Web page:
Winnipeg Free Press - PRINT EDITION

Flood victims take refuge here

Leave Alberta home after it's swamped with thick mud

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TERESA Hogan's basement, yard and fence in High River, Alta., are a loss.

But the former East St. Paul resident considers her family fortunate.

"At least we were all together and I'm so glad," said Hogan, 44, from her parents' home in East St. Paul.

Hogan and her husband Paul, 42, son Caden, 4, nine-week-old daughter Paige, daughter Sarah Taylor, 18, the family's three dogs and bird were on vacation June 20 near Radium, B.C., when their High River home was flooded and a mandatory evacuation order imposed.

"I know, who takes a bird on vacation? It's extraordinary, but we just decided to take the dogs and the bird. But we had clothes and other stuff. So many people just got out with the clothes on their backs," said Hogan, who has the children and pets with her at her parents' home. Her husband is back in High River, with family members helping him clean up.

"My neighbour was ferried out (by boat), another one was airlifted out with her new baby, some people had to leave their pets. They had to just throw a bag of food down and hope for the best," Hogan said.

More than 2,000 buildings, mostly homes, in the city of 13,000 have been damaged by the flood, which was caused by excessive rain and the overflowing Highwood River.

The Hogans moved to High River last fall so Paul could take an engineering job. They finished an eight-month renovation on their basement the day before they left for B.C.

"The whole basement is destroyed. The furnace and fridge are ripped out, cabinets ripped right out of the walls, a whole wall came down. All the flooring lifted up and there are about six inches of mud and (sewage)," said Hogan, noting her husband told her the main and upper levels of their home appear undamaged.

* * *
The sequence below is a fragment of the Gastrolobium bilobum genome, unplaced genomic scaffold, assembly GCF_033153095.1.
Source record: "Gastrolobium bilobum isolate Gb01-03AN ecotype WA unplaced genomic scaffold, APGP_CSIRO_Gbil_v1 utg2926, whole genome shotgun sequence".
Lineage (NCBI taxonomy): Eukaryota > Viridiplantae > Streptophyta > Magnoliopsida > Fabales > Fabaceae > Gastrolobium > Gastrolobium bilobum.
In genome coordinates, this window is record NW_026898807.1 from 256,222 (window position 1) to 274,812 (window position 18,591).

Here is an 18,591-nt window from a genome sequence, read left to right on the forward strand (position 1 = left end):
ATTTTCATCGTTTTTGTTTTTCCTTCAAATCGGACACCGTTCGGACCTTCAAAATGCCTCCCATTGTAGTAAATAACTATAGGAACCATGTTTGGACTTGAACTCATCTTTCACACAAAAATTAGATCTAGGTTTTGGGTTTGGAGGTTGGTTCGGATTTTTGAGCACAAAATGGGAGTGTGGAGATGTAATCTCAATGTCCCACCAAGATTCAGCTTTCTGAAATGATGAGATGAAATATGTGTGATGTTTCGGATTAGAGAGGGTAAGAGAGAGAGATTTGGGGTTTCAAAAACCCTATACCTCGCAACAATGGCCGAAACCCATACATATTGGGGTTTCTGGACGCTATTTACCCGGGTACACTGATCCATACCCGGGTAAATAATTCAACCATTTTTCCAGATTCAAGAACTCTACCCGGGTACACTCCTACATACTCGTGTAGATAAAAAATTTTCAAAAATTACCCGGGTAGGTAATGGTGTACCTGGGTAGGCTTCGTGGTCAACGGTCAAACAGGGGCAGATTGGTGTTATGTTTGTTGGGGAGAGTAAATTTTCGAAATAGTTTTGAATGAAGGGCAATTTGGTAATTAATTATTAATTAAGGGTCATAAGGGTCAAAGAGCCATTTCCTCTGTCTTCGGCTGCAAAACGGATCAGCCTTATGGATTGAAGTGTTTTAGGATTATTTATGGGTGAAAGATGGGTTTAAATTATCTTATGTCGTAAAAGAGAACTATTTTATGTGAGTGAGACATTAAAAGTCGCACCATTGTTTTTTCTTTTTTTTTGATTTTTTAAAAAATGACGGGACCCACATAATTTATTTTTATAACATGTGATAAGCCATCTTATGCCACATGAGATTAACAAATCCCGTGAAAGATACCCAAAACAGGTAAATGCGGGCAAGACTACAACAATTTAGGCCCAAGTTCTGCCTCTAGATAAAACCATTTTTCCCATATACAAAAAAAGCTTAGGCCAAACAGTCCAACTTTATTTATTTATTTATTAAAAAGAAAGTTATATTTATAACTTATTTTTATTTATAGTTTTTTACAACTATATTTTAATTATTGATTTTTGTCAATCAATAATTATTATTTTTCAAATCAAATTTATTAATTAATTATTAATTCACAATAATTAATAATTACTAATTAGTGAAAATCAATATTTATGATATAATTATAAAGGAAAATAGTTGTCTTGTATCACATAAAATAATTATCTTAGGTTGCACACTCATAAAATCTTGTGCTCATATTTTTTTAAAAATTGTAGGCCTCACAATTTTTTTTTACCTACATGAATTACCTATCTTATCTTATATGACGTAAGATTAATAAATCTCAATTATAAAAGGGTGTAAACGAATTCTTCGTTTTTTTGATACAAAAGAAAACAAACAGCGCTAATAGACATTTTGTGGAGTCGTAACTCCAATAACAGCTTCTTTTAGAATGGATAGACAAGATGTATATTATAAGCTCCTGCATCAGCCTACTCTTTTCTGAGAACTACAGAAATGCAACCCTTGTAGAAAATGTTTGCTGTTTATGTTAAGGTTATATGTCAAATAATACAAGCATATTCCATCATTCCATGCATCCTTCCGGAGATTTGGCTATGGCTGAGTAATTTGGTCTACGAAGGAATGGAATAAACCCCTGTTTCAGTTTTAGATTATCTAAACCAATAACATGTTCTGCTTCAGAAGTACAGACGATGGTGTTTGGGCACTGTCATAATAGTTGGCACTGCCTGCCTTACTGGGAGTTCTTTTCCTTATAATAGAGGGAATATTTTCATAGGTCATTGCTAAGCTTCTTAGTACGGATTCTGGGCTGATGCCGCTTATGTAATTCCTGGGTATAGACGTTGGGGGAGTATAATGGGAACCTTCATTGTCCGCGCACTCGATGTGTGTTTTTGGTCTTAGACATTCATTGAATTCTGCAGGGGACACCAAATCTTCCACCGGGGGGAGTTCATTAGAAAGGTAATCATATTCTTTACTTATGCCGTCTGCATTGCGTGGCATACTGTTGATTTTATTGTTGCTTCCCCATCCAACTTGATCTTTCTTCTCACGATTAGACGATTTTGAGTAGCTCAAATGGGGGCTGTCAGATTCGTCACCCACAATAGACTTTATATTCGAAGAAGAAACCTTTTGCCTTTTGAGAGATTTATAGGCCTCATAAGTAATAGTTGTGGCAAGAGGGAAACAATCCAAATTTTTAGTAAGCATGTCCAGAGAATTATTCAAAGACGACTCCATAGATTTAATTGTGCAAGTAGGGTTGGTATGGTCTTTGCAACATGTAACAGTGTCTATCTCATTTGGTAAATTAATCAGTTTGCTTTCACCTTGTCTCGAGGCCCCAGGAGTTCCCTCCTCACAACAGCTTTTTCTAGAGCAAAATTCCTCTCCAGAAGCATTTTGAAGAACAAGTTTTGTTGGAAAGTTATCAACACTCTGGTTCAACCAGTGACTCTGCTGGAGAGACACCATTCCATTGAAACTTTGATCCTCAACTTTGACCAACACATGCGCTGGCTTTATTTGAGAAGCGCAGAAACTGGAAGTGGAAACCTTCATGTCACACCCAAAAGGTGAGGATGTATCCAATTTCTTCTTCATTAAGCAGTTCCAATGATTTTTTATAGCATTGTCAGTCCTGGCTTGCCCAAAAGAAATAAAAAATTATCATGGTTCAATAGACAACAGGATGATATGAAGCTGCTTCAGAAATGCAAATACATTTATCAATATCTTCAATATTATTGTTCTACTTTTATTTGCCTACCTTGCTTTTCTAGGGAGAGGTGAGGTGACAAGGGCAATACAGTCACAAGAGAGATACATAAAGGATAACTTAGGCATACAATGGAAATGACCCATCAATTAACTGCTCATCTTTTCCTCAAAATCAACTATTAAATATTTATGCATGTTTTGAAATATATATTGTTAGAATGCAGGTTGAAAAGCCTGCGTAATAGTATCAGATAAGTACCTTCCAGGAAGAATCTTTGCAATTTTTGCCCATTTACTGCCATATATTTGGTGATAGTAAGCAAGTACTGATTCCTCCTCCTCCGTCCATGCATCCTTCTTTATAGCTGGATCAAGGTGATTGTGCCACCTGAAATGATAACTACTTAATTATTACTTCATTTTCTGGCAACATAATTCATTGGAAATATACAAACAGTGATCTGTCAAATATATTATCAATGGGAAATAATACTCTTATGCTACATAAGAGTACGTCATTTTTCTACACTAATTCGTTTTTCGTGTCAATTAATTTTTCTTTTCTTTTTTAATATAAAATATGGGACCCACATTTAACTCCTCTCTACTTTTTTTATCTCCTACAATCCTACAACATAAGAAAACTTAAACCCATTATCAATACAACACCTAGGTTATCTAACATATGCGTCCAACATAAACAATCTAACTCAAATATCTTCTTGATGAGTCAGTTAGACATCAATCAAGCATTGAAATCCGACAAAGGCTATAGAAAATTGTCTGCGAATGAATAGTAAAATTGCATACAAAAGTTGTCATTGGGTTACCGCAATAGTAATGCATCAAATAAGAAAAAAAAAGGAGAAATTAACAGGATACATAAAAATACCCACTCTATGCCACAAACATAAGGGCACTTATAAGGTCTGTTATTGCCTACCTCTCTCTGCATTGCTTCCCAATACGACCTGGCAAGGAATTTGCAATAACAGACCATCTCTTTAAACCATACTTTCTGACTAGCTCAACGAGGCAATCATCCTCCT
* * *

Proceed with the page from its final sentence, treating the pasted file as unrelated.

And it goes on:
"There's sludge all over everything. The yard is caked in mud and they can't even get the mud out (of the house). They've tried with shovels, but it's just impossible, it's so thick," she said. "They're waiting for a vac truck to come. We're hoping today or tomorrow, but you can't do anything; you can't clean anything until that mud gets out of there."

Their home is located in the central neighbourhood of Montrose, which has been classified as orange in the colour-code system to identify the level of damage to homes. Orange signifies damage requiring extensive repairs and the home is not immediately habitable.

Orange is the second-worst category after red, which means severely damaged and uninhabitable.

The Hogan family had departed June 14 on their vacation and intended to return June 21 but could not, since High River was evacuated. They stayed for an extra four days at the rental cabin (the owners waived the charges) while they figured out what to do.

Since they all couldn't return to High River, it was decided everyone but Paul would go to Teresa's parents' home. But even that was an adventure.

The family drove to Calgary, where Teresa and the two small children boarded a flight to Winnipeg. Around the same time, Teresa's father arrived in Calgary from Winnipeg. He and Sarah drove the family vehicle, dogs and bird to Winnipeg.

The family got some positive news this week. They found out Thursday their insurer, Wawanesa, will cover their losses.

Republished from the Winnipeg Free Press print edition July 6, 2013 A4

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